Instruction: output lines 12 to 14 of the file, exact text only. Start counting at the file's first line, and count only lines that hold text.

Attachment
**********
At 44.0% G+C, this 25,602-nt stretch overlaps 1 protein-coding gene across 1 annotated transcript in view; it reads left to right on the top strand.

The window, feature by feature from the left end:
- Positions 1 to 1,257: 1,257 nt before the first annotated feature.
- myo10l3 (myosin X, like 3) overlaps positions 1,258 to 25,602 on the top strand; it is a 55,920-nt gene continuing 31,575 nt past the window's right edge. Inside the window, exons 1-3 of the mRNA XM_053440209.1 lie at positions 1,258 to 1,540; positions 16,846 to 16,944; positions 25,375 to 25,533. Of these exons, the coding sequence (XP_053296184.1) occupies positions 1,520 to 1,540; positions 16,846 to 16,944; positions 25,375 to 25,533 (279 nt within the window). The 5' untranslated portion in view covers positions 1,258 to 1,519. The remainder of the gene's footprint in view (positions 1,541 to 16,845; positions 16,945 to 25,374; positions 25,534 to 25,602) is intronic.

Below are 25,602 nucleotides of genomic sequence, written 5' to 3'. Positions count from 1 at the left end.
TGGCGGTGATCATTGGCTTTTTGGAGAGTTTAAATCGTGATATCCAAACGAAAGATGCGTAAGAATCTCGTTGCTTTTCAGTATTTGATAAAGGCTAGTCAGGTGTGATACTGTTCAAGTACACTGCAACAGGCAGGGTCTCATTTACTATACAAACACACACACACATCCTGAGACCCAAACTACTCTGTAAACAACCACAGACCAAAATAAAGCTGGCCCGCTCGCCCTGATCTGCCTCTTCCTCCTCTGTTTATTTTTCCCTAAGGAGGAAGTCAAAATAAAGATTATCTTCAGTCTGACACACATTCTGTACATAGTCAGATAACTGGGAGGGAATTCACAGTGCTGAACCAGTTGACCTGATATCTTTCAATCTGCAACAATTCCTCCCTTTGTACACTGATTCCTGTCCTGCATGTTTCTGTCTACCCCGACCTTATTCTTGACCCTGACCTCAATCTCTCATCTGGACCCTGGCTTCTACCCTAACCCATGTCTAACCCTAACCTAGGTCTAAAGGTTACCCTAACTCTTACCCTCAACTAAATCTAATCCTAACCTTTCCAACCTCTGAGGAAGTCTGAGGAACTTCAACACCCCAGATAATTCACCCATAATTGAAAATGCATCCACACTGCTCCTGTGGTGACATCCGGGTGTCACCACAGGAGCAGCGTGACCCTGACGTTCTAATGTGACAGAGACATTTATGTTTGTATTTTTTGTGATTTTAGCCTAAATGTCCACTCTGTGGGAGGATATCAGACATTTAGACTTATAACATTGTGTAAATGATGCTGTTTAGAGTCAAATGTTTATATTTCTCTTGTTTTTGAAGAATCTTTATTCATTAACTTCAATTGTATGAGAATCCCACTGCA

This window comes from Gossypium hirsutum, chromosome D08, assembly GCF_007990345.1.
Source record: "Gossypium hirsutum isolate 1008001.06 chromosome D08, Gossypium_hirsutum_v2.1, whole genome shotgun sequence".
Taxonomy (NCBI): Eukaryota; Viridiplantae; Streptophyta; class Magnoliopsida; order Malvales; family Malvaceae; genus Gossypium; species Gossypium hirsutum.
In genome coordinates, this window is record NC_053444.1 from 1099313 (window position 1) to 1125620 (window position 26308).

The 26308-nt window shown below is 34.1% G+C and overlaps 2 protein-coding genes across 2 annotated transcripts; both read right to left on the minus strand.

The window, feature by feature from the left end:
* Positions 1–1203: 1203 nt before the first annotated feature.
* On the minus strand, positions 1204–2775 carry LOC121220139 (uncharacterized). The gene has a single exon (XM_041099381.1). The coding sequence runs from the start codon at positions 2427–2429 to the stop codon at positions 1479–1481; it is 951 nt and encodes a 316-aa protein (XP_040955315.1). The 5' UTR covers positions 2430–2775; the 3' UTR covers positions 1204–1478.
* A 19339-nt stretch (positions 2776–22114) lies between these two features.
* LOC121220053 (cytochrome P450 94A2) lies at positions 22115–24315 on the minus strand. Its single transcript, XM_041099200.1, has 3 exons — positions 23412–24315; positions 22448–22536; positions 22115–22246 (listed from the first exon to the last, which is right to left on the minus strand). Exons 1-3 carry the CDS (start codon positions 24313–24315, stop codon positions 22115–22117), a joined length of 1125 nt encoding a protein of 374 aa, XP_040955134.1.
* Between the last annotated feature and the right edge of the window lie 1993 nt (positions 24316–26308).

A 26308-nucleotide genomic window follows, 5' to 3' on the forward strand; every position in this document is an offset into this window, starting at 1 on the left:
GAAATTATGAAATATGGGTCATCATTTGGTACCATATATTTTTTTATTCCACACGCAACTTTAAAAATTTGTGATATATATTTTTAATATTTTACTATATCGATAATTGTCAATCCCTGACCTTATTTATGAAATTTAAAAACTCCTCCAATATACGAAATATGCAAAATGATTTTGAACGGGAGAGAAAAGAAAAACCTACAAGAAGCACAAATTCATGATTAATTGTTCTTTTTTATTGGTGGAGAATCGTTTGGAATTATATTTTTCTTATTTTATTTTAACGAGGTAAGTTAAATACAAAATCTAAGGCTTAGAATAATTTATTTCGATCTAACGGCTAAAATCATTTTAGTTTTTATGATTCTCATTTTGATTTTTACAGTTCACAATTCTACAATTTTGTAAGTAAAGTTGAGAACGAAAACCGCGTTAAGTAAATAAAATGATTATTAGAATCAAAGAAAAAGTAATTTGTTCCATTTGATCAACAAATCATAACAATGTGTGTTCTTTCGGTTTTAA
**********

The window, feature by feature from the left end:
* Positions 1–1203: 1203 nt before the first annotated feature.
* On the minus strand, positions 1204–2775 carry LOC121220139 (uncharacterized). The gene has a single exon (XM_041099381.1). The coding sequence runs from the start codon at positions 2427–2429 to the stop codon at positions 1479–1481; it is 951 nt and encodes a 316-aa protein (XP_040955315.1). The 5' UTR covers positions 2430–2775; the 3' UTR covers positions 1204–1478.